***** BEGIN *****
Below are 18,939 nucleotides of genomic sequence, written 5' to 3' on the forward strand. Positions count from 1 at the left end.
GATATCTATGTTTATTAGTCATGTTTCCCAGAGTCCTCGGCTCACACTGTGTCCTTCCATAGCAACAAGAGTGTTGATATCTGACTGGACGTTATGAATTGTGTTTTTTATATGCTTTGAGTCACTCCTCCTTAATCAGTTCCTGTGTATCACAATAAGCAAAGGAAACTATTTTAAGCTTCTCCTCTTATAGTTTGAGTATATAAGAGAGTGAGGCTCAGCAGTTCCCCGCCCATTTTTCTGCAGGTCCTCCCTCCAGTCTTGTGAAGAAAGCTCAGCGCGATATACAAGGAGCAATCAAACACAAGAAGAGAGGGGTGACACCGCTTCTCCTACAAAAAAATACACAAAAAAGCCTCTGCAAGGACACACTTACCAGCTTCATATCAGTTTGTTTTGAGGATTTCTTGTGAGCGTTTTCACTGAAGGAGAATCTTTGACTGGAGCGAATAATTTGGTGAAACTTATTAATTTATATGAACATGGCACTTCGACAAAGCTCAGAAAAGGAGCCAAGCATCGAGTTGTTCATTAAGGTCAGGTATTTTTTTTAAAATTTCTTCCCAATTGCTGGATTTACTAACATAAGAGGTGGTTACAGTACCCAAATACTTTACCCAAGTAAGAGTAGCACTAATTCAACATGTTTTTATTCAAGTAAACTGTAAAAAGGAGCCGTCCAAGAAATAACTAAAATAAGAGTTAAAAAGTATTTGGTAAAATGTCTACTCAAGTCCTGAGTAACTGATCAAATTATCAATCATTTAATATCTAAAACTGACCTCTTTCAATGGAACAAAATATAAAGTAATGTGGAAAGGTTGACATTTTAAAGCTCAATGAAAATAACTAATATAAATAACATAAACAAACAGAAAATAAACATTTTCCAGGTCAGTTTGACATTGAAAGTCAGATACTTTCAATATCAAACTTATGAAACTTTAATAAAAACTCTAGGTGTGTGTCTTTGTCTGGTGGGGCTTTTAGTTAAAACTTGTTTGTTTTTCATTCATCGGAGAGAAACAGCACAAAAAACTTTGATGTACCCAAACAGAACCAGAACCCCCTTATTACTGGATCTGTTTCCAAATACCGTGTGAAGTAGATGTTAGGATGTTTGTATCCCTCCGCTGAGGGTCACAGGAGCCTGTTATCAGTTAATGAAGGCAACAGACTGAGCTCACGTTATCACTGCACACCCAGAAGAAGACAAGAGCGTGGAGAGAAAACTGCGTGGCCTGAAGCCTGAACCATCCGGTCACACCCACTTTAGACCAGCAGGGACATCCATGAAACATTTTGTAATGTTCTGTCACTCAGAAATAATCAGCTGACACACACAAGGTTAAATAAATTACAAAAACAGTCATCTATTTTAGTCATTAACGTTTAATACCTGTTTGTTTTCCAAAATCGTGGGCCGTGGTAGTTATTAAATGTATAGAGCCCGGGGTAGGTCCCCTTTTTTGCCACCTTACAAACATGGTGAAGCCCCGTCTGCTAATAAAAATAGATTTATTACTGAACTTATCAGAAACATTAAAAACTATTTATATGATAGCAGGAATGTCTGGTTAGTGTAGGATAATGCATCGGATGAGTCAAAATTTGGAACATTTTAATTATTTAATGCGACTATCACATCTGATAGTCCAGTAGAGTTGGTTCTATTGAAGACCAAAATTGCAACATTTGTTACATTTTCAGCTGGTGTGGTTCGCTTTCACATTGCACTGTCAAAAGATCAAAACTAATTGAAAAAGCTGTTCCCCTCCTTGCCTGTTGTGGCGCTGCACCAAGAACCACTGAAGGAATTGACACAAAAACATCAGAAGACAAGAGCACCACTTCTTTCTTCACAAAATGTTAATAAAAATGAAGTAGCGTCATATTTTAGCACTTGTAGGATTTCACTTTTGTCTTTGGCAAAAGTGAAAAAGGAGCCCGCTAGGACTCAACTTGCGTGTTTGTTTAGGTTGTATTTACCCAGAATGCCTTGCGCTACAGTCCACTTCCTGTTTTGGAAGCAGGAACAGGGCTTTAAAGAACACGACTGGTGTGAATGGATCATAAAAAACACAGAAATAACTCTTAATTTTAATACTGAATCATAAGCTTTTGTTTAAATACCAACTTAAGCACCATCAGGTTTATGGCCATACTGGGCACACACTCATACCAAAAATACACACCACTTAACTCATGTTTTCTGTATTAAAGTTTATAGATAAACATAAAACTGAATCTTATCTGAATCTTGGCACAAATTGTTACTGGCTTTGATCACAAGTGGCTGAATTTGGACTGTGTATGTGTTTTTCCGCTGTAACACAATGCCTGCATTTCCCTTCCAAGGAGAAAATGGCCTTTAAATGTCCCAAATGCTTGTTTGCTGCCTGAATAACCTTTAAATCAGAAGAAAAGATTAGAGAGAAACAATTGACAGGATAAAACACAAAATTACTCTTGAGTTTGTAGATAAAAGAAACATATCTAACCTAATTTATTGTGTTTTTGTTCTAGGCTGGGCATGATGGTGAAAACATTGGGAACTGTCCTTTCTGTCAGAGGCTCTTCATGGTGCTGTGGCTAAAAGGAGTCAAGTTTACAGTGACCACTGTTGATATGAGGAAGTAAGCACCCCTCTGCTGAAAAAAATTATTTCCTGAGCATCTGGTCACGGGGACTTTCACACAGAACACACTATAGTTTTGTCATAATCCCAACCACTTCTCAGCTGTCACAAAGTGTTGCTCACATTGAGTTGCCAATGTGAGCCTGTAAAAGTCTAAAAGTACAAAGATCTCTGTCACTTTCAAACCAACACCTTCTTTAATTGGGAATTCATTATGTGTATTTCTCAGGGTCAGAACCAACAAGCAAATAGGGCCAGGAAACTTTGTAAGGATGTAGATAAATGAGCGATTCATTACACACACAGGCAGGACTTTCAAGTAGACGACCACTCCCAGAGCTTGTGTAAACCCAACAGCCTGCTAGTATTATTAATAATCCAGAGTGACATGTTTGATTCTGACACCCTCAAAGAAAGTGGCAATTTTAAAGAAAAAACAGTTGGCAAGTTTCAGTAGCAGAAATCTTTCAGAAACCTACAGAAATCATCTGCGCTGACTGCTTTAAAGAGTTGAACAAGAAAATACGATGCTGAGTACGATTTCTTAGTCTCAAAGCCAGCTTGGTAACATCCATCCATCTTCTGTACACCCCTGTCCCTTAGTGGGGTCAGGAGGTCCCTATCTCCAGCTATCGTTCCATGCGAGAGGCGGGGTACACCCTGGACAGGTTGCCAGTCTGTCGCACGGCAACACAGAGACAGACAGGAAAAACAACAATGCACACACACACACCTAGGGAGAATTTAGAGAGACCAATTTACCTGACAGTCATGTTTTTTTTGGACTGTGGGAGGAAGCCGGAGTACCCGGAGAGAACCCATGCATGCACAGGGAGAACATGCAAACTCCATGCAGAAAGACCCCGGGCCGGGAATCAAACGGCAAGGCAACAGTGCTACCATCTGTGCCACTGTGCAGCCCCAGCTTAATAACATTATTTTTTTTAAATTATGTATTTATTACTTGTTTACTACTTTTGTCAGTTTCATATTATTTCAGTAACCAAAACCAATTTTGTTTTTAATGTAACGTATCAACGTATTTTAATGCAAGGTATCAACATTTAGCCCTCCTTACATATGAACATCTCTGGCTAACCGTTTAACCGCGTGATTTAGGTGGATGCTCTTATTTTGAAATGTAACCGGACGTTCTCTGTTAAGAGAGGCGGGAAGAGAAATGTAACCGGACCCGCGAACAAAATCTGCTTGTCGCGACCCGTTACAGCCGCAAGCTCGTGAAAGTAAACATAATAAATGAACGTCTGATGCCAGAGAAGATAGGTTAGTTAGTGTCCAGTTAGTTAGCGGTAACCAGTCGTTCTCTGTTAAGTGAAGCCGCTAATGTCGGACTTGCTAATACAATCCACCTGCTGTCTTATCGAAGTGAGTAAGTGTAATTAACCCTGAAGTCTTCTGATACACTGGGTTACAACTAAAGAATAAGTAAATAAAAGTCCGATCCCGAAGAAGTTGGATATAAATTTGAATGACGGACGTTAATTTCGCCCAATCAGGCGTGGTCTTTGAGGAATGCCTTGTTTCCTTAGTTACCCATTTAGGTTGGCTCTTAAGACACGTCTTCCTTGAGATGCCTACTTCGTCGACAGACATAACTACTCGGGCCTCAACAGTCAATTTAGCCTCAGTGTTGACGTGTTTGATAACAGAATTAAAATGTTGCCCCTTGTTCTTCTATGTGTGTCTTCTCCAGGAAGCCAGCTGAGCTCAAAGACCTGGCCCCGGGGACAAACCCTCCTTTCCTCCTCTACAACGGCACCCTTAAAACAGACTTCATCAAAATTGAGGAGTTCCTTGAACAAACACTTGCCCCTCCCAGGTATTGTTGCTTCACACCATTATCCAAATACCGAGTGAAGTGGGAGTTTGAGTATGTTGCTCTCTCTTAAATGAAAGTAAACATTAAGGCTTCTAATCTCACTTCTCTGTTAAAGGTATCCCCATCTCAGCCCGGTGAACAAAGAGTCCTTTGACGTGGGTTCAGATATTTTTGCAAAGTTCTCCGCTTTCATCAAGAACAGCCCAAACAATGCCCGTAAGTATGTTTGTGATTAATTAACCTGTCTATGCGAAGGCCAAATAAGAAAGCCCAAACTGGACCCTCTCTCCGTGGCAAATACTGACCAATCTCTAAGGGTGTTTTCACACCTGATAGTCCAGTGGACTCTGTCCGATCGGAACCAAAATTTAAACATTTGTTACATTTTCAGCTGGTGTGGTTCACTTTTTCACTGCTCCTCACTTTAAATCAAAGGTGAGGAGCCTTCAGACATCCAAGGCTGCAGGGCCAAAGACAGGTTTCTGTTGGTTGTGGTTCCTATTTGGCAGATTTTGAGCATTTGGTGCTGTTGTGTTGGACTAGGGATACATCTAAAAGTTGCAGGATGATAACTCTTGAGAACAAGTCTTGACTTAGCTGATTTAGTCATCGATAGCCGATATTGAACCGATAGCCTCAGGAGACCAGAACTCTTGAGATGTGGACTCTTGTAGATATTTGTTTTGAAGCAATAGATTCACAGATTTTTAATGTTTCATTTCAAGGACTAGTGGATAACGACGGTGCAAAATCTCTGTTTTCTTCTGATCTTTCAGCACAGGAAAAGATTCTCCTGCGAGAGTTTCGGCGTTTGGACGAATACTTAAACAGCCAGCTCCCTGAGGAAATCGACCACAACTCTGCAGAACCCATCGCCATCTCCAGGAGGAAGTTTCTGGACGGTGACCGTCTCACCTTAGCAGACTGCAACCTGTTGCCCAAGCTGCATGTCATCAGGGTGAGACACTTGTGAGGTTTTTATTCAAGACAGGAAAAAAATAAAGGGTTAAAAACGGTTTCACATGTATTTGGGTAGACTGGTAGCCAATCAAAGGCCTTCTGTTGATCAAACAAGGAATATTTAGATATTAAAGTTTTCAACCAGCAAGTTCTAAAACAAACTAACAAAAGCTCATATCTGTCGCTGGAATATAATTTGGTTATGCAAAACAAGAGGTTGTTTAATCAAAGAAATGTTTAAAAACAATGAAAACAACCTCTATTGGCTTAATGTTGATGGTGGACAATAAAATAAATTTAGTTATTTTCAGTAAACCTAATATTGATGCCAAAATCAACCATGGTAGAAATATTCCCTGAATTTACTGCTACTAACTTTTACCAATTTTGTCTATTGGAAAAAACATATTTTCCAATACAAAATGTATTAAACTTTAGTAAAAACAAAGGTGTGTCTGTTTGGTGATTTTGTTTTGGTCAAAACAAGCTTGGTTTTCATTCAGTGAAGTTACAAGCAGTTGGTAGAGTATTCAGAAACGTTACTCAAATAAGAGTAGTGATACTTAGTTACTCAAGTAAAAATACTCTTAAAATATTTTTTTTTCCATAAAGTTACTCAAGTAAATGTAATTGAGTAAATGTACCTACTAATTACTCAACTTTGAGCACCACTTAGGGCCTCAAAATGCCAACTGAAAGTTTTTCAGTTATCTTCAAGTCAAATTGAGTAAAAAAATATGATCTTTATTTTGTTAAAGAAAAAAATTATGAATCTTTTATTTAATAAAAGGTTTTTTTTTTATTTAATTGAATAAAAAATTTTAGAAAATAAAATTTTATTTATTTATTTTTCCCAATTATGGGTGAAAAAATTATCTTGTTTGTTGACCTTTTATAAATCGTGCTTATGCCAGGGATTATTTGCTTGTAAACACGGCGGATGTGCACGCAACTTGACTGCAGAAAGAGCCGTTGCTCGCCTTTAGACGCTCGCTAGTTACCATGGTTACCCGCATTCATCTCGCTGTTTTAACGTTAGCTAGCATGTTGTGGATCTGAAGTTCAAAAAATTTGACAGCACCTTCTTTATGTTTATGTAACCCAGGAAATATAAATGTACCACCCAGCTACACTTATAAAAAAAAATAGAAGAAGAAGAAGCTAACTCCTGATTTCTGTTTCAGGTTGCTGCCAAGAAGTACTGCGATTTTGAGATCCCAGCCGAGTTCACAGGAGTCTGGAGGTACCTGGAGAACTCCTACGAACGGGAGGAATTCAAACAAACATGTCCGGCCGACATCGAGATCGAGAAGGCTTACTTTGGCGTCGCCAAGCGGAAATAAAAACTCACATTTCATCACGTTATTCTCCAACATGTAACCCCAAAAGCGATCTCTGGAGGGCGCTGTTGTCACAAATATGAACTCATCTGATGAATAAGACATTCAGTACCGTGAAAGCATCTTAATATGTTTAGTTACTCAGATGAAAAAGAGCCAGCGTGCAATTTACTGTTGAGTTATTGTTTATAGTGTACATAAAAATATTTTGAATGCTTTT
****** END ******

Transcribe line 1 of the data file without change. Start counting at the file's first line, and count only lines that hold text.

Below are 18,939 nucleotides of genomic sequence, written 5' to 3' on the forward strand. Positions count from 1 at the left end.